Reform is coming… but in what form? • “College completion is a good goal…(but) no one has a collective strategy to get there” Chancellor Zimpher, State University of New York • Will private entities driven by profit motive take charge? (K-12 today versus 10 years ago) • Some argue the US News and World Report rankings are already causing this – institutions change their practices and behaviors to boost standing • Arizona State includes rankings-based performance bonuses in the contract of its president • MOOC providers, for-profits like Capella, publishing houses like Pearson, foundations like Gates, in-house industry (Deloitte University)… • Direct government regulation is another option
The traditional financial model appears to be weakening * • Most leaders of higher ed believe it is at a tipping point, and that it will soon look nothing like it does today • About one in three colleges is on an unsustainable financial track, per its CFO • Only 27% of campus CFOs express strong confidence in their institution’s financial model *Gallup and Higher Ed survey, 2012
Obama Higher Ed Priorities • Reduce costs and debt for students • Protect access for low-income students • Improve value • Inform the public • Targets are being identified by disgruntled employers and student complaints and “trolling” • Information sharing is increasing among various governmental entities
Obama Administration Proposal • A new rating system for colleges where colleges are evaluated on various outcomes - including affordability and access. Student aid is linked to these ratings. • Factors up for consideration include student performance indicators and: • % of students receiving Pell Grants • Institution’s average cost • Total scholarships institution awards to students • Average student debt • Post-graduation earnings of graduates • Students who enroll at high-performing colleges would receive larger Pell Grants and more favorable rates on student loans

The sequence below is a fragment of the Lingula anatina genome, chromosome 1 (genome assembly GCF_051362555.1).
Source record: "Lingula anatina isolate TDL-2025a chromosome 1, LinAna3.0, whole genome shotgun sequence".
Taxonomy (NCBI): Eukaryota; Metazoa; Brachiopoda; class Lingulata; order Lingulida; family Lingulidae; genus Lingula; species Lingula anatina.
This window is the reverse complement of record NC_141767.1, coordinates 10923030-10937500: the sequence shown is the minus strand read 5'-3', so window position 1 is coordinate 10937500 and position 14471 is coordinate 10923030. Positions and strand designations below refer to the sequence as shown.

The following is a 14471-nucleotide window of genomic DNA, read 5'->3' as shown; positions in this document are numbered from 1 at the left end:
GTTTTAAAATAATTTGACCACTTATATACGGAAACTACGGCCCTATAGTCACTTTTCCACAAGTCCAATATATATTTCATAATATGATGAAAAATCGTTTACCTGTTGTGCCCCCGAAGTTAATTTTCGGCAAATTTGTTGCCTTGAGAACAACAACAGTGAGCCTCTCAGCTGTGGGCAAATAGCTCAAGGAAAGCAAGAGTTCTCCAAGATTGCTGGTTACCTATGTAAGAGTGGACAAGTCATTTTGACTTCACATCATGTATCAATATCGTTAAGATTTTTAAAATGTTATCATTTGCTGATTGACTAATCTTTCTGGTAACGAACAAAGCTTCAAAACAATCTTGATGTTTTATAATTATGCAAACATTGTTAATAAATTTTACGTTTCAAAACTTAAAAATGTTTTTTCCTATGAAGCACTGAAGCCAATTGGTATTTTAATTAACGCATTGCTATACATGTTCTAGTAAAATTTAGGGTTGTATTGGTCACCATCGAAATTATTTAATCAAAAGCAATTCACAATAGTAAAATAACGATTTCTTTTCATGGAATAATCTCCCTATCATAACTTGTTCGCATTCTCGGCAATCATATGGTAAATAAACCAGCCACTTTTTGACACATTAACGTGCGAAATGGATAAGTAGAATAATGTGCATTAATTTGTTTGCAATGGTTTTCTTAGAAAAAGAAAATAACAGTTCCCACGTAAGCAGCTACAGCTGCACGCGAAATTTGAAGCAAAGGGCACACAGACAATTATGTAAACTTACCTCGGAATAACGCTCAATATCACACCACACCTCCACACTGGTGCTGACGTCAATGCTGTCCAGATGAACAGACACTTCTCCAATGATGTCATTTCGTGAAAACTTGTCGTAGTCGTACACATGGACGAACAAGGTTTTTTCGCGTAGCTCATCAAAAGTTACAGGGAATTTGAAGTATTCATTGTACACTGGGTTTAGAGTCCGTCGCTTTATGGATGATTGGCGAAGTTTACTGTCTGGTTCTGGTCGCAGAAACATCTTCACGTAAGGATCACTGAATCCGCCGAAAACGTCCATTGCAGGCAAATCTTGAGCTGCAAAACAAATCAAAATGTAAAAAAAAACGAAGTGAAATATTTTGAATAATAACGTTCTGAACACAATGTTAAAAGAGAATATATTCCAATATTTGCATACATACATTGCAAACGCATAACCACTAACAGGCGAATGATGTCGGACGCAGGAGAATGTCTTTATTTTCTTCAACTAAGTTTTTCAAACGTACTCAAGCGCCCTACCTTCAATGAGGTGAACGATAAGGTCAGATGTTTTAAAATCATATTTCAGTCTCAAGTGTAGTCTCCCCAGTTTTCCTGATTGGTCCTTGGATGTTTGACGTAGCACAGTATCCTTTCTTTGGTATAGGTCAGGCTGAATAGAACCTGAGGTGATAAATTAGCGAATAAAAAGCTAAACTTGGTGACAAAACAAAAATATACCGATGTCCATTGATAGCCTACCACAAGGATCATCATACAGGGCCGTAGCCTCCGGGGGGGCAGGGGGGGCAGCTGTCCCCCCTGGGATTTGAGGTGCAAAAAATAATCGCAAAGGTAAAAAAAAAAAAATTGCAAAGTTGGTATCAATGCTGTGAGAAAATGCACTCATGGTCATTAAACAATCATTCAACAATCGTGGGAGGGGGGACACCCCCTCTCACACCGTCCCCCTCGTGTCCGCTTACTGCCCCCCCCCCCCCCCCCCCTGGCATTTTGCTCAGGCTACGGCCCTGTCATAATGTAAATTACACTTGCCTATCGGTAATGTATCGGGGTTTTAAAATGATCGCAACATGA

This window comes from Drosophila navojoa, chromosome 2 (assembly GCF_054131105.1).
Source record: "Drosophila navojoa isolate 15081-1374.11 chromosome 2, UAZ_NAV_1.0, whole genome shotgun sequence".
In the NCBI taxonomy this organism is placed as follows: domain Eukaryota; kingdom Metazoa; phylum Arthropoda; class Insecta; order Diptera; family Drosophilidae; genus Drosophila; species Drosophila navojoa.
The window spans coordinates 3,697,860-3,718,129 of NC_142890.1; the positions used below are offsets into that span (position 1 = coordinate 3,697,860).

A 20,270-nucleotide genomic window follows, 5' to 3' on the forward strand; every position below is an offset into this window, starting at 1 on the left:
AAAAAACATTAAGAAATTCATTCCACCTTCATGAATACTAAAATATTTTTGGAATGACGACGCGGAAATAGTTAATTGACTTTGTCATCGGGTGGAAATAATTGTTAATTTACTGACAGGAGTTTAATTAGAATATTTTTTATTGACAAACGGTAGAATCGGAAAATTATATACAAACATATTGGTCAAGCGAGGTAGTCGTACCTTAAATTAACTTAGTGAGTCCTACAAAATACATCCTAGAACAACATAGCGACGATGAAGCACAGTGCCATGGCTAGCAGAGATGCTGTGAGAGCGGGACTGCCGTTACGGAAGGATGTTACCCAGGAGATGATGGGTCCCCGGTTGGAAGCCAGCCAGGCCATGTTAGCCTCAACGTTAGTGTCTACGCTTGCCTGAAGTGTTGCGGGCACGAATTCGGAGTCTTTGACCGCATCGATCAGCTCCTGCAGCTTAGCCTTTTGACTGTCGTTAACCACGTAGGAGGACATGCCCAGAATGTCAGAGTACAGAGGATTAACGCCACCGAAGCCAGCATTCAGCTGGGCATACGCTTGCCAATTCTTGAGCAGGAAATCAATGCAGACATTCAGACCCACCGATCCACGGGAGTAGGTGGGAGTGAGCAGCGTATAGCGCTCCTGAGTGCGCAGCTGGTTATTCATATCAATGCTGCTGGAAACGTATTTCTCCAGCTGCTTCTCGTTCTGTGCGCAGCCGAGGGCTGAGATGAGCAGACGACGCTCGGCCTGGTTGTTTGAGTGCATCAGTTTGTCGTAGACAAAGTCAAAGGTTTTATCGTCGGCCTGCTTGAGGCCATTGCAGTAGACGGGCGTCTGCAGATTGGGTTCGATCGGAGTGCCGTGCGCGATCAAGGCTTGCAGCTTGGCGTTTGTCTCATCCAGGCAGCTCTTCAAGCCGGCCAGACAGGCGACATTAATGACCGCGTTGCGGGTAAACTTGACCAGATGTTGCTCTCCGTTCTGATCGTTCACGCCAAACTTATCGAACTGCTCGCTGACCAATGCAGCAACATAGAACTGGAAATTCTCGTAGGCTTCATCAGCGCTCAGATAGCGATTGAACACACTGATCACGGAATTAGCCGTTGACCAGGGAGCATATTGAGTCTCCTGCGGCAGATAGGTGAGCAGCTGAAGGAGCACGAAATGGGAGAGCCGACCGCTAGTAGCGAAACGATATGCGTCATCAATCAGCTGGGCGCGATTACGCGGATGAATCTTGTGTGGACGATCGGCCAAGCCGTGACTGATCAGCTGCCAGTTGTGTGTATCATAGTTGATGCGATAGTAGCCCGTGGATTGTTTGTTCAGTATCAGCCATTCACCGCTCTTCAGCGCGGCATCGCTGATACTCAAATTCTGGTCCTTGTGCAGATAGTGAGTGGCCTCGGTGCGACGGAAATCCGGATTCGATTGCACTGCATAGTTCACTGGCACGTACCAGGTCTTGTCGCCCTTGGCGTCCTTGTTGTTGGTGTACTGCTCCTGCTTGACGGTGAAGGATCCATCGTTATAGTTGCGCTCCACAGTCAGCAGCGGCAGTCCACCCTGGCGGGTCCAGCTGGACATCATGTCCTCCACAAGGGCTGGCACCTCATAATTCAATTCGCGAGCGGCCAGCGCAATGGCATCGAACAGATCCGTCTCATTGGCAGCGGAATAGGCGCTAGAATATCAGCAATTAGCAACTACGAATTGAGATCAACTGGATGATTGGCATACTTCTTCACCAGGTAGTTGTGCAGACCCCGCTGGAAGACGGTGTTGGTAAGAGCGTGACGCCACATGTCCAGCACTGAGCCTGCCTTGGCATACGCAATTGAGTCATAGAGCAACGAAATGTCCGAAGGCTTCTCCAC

Rationales for Federal Proposal • The market can’t hold schools provide the best education • Accrediting agencies, despite their increased roles, are a process of self-study and peer review (seems likeaccountable to students when there is little or no information about which institutions self-accountability). • they don’t require information that provides a full picture of how well institutions are achieving their mission as it relates to outcomes – historically they have focused on things like financial integrity and faculty governance • Accreditation is a floor, and most institutions are above its minimums, so accreditation is more about compliance • Loss of accreditation, tied to student aid, amounts to a death penalty accreditors are reluctant to impose • State accountability systems have foundered – lots of data but not tied to an agenda; not focused on needs of students but to aggregate economic terms (a focus on financial efficiency such as average credits taught per faculty member, total number of degrees awarded, etc.) Not much on quality of teaching or level of student learning. No “performance funding” being implemented. • The VSA is largely a re-packaging of existing information, not all institutions want to participate and database designs aren’t aligned to permit ready comparisons among institutions. • The DOE’s own “college navigator” website relies on self-reporting and has no comparison function